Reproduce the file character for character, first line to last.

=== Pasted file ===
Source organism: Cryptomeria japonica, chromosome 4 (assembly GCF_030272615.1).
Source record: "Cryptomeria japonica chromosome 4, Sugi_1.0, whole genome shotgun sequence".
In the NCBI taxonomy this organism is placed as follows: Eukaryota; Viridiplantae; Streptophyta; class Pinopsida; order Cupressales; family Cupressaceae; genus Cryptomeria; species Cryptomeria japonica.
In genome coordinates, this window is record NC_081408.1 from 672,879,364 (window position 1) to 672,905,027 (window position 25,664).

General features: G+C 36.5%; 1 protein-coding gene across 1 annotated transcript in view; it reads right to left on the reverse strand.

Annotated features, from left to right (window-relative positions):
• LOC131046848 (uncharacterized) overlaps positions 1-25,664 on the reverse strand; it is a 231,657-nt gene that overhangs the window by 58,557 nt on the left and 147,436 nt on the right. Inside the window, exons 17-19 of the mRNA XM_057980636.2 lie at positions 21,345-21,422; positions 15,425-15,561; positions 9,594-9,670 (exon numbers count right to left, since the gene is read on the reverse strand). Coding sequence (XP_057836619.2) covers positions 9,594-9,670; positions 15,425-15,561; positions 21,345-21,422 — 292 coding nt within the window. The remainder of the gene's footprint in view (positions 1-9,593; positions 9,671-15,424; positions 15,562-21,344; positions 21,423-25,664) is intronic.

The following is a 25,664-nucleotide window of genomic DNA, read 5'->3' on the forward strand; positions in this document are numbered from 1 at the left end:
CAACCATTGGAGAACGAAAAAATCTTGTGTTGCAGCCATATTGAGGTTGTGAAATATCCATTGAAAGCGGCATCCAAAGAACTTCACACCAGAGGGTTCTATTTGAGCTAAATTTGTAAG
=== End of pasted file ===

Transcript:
Source organism: Cryptomeria japonica, chromosome 4 (assembly GCF_030272615.1).
Source record: "Cryptomeria japonica chromosome 4, Sugi_1.0, whole genome shotgun sequence".
In the NCBI taxonomy this organism is placed as follows: Eukaryota; Viridiplantae; Streptophyta; class Pinopsida; order Cupressales; family Cupressaceae; genus Cryptomeria; species Cryptomeria japonica.
In genome coordinates, this window is record NC_081408.1 from 672,879,364 (window position 1) to 672,905,027 (window position 25,664).

General features: G+C 36.5%; 1 protein-coding gene across 1 annotated transcript in view; it reads right to left on the reverse strand.

Annotated features, from left to right (window-relative positions):
• LOC131046848 (uncharacterized) overlaps positions 1-25,664 on the reverse strand; it is a 231,657-nt gene that overhangs the window by 58,557 nt on the left and 147,436 nt on the right. Inside the window, exons 17-19 of the mRNA XM_057980636.2 lie at positions 21,345-21,422; positions 15,425-15,561; positions 9,594-9,670 (exon numbers count right to left, since the gene is read on the reverse strand). Coding sequence (XP_057836619.2) covers positions 9,594-9,670; positions 15,425-15,561; positions 21,345-21,422 — 292 coding nt within the window. The remainder of the gene's footprint in view (positions 1-9,593; positions 9,671-15,424; positions 15,562-21,344; positions 21,423-25,664) is intronic.

The following is a 25,664-nucleotide window of genomic DNA, read 5'->3' on the forward strand; positions in this document are numbered from 1 at the left end:
CAACCATTGGAGAACGAAAAAATCTTGTGTTGCAGCCATATTGAGGTTGTGAAATATCCATTGAAAGCGGCATCCAAAGAACTTCACACCAGAGGGTTCTATTTGAGCTAAATTTGTAAG